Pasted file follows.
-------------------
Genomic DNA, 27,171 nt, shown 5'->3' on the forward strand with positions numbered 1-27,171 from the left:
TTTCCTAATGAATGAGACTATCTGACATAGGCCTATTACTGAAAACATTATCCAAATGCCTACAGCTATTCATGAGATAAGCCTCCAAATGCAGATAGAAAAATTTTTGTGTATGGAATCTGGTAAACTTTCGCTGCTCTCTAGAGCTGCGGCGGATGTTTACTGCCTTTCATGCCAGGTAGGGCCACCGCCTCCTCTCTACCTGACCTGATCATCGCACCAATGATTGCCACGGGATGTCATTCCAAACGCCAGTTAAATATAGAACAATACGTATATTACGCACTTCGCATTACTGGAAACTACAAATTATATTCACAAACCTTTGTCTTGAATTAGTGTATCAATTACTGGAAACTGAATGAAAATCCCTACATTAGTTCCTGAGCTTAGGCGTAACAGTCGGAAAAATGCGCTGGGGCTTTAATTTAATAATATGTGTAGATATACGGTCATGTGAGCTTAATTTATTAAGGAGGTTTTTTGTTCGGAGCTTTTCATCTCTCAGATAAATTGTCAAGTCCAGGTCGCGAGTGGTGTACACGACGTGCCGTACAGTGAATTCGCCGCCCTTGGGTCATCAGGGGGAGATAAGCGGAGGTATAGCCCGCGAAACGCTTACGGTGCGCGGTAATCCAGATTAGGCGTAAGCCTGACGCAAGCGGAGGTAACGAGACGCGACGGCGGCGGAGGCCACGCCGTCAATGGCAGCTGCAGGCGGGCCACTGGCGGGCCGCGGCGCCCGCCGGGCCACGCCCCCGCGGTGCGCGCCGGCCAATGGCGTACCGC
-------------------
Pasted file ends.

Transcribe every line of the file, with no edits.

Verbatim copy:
Genomic DNA, 27,171 nt, shown 5'->3' on the forward strand with positions numbered 1-27,171 from the left:
TTTCCTAATGAATGAGACTATCTGACATAGGCCTATTACTGAAAACATTATCCAAATGCCTACAGCTATTCATGAGATAAGCCTCCAAATGCAGATAGAAAAATTTTTGTGTATGGAATCTGGTAAACTTTCGCTGCTCTCTAGAGCTGCGGCGGATGTTTACTGCCTTTCATGCCAGGTAGGGCCACCGCCTCCTCTCTACCTGACCTGATCATCGCACCAATGATTGCCACGGGATGTCATTCCAAACGCCAGTTAAATATAGAACAATACGTATATTACGCACTTCGCATTACTGGAAACTACAAATTATATTCACAAACCTTTGTCTTGAATTAGTGTATCAATTACTGGAAACTGAATGAAAATCCCTACATTAGTTCCTGAGCTTAGGCGTAACAGTCGGAAAAATGCGCTGGGGCTTTAATTTAATAATATGTGTAGATATACGGTCATGTGAGCTTAATTTATTAAGGAGGTTTTTTGTTCGGAGCTTTTCATCTCTCAGATAAATTGTCAAGTCCAGGTCGCGAGTGGTGTACACGACGTGCCGTACAGTGAATTCGCCGCCCTTGGGTCATCAGGGGGAGATAAGCGGAGGTATAGCCCGCGAAACGCTTACGGTGCGCGGTAATCCAGATTAGGCGTAAGCCTGACGCAAGCGGAGGTAACGAGACGCGACGGCGGCGGAGGCCACGCCGTCAATGGCAGCTGCAGGCGGGCCACTGGCGGGCCGCGGCGCCCGCCGGGCCACGCCCCCGCGGTGCGCGCCGGCCAATGGCGTACCGC